Although no motive has been established in the shooting, investigators have interviewed multiple acquaintances who knew the 64-year-old real estate investor and were told he was disconnected, stand-offish, and lacked multiple social interactions. However, he easily flew under the radar as he had a girlfriend, appeared to be close to his mother, and had successful real estate dealings that funded his gambling habits.

 

Most mass shootings are committed not by those who spent time in mental institutions but by those who dined, shopped, and lived near their victims. And many have been under the care of medical providers, being prescribed medications that address psychological symptoms.  So how do mass shooters evade proper diagnosis?

They don’t fit the stereotype

 

To the layman, the average person with severe mental illness appears highly erratic, confused, unpredictable.  To a trained medical professional, the same symptoms would trigger their suspicions as well.

 

But the average killer may be a psychopath, being impulsive, antisocial, and exhibiting violent behavior.  If they don’t act violent or violently impulsive, they can elude the interviewer.

They may hide from the public

 

A mass shooter will plan their attack, may stake out locations, and but will overall remain isolated to avoid arousing suspicions. And a psychopath, may exhibit antisocial behavior.  So as they stay remain isolated and introverted, they allow less opportunity to be “made.”

They fly under the radar

 

As in Stephen Paddock’s case, he flew under the radar as he did not avoid the public.  He would drink, gamble, frequent casinos and appear to be very successful in his business/real estate dealings. With lack of a criminal record and violent interactions, the average person wouldn’t deem him suspicious of committing such a heinous act.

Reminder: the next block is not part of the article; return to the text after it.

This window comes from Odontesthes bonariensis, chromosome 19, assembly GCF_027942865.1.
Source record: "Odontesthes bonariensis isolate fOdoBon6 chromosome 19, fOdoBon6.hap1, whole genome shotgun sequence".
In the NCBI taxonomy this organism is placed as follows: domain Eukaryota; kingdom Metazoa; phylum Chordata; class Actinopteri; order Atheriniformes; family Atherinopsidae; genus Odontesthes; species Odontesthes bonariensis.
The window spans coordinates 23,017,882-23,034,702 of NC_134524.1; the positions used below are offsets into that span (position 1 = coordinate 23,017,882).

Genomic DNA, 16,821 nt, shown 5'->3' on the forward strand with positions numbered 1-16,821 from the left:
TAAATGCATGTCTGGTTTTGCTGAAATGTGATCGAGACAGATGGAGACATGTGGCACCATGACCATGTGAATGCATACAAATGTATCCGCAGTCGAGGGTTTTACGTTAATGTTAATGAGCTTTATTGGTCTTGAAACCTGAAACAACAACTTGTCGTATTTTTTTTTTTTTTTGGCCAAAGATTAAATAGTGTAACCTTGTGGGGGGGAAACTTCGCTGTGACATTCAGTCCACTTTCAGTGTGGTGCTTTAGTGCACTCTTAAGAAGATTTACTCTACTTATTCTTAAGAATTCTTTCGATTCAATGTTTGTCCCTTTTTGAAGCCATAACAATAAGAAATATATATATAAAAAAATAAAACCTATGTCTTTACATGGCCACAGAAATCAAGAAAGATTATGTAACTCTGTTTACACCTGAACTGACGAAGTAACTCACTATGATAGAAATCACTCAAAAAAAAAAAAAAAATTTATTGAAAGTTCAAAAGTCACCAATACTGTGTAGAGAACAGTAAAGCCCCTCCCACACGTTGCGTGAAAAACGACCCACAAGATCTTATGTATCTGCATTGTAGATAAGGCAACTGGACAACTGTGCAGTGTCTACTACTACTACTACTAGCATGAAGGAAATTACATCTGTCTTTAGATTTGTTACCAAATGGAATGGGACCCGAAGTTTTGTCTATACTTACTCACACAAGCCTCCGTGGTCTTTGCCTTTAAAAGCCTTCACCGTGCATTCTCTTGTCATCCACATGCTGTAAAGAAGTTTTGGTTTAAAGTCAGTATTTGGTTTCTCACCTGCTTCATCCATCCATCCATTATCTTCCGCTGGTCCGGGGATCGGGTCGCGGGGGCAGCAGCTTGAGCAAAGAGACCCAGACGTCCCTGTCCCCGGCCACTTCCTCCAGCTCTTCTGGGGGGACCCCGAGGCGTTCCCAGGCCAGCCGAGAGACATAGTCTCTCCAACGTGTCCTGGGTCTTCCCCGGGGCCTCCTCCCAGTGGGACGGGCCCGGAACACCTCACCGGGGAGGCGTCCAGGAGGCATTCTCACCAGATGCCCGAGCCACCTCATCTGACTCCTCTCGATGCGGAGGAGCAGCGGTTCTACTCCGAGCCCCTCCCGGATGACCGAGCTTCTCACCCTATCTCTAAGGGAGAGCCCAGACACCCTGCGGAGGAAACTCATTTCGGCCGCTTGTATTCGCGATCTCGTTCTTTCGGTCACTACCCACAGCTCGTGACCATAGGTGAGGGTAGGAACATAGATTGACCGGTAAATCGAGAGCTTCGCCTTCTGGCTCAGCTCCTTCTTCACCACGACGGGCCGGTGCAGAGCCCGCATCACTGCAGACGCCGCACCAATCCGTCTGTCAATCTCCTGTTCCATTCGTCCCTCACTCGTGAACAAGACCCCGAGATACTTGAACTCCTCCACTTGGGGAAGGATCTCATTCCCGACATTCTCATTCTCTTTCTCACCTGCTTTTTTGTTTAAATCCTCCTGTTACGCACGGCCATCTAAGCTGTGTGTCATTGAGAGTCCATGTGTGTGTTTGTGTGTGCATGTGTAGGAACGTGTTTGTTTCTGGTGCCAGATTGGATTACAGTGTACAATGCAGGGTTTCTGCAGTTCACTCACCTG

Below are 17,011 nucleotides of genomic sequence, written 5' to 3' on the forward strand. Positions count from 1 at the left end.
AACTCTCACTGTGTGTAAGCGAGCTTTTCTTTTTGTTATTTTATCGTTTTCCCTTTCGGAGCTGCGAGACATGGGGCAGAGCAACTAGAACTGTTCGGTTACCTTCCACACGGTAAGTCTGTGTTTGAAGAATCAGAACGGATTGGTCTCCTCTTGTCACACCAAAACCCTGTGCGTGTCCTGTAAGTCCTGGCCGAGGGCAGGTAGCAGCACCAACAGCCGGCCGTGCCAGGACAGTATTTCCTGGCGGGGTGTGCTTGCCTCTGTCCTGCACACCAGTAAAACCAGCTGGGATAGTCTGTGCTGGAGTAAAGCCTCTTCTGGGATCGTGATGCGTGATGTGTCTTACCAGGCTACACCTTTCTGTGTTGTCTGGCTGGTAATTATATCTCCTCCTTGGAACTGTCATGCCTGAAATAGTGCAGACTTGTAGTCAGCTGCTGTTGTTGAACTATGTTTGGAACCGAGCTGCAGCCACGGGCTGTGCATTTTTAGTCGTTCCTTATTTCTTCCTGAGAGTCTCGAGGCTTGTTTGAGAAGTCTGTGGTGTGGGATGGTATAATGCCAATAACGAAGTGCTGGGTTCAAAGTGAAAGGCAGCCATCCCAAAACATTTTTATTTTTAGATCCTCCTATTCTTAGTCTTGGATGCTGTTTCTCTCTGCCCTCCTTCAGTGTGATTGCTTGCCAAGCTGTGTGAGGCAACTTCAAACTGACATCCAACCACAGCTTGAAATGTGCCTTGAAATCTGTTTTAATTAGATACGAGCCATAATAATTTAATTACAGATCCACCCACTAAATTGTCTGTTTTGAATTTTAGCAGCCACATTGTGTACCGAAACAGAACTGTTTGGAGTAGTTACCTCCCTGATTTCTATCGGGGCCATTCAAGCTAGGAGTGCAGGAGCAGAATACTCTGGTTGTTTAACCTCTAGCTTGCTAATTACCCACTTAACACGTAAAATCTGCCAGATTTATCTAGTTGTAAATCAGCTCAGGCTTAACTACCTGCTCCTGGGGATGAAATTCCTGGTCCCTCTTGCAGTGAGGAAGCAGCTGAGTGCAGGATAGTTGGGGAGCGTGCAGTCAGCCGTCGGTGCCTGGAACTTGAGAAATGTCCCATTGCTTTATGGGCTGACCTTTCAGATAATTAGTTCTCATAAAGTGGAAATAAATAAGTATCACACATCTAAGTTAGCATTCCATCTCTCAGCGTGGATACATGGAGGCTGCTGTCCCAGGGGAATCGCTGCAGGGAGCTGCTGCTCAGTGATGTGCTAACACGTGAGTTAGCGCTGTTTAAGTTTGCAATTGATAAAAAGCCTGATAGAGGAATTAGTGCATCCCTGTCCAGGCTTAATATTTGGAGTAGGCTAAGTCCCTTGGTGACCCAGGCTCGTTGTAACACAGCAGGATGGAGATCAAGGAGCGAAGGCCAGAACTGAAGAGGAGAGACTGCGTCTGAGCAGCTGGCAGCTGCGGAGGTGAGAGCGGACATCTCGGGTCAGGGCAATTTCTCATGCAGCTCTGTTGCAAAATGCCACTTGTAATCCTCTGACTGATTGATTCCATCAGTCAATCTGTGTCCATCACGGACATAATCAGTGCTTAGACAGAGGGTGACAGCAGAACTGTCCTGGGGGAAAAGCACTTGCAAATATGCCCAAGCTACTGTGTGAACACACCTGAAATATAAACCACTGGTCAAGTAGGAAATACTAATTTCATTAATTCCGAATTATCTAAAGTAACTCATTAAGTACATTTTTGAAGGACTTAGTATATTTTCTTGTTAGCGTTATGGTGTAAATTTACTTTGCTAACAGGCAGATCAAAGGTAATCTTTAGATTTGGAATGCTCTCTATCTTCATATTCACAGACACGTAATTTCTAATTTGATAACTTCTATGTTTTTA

They don’t want to be treated medically

 

Many people with mental illness may have symptoms they wish to control, but will stop short of admitting they have a medical condition that needs treatment.  Those who suffer from delusions or psychosis may believe others are exhibiting the abnormal behavior, so why would they want to undergo treatment themselves?

 

Moreover, if they fear being “turned in” by the medical provider interviewing them and revealing homicidal ideation, they will be less inclined to seek medical help.

They may not have health insurance

 

If an individual with severe mental illness has difficulty maintaining a job, he/she most likely will be without employer-paid health insurance.  This limits access to seeking medical help all the more.

 

The chilling truth is we have killers who live among us who may plot and plan right under our noses.  Let’s pray they leave enough clues that they get caught before they carry out their plans.

 

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 Daliah Wachs is a guest contributor to GCN news. Doctor Wachs is an MD,  FAAFP and a Board Certified Family Physician.    The Dr. Daliah Show , is nationally syndicated M-F from 11:00 am - 2:00 pm and Saturday from Noon-1:00 pm (all central times) at GCN.

Published in News & Information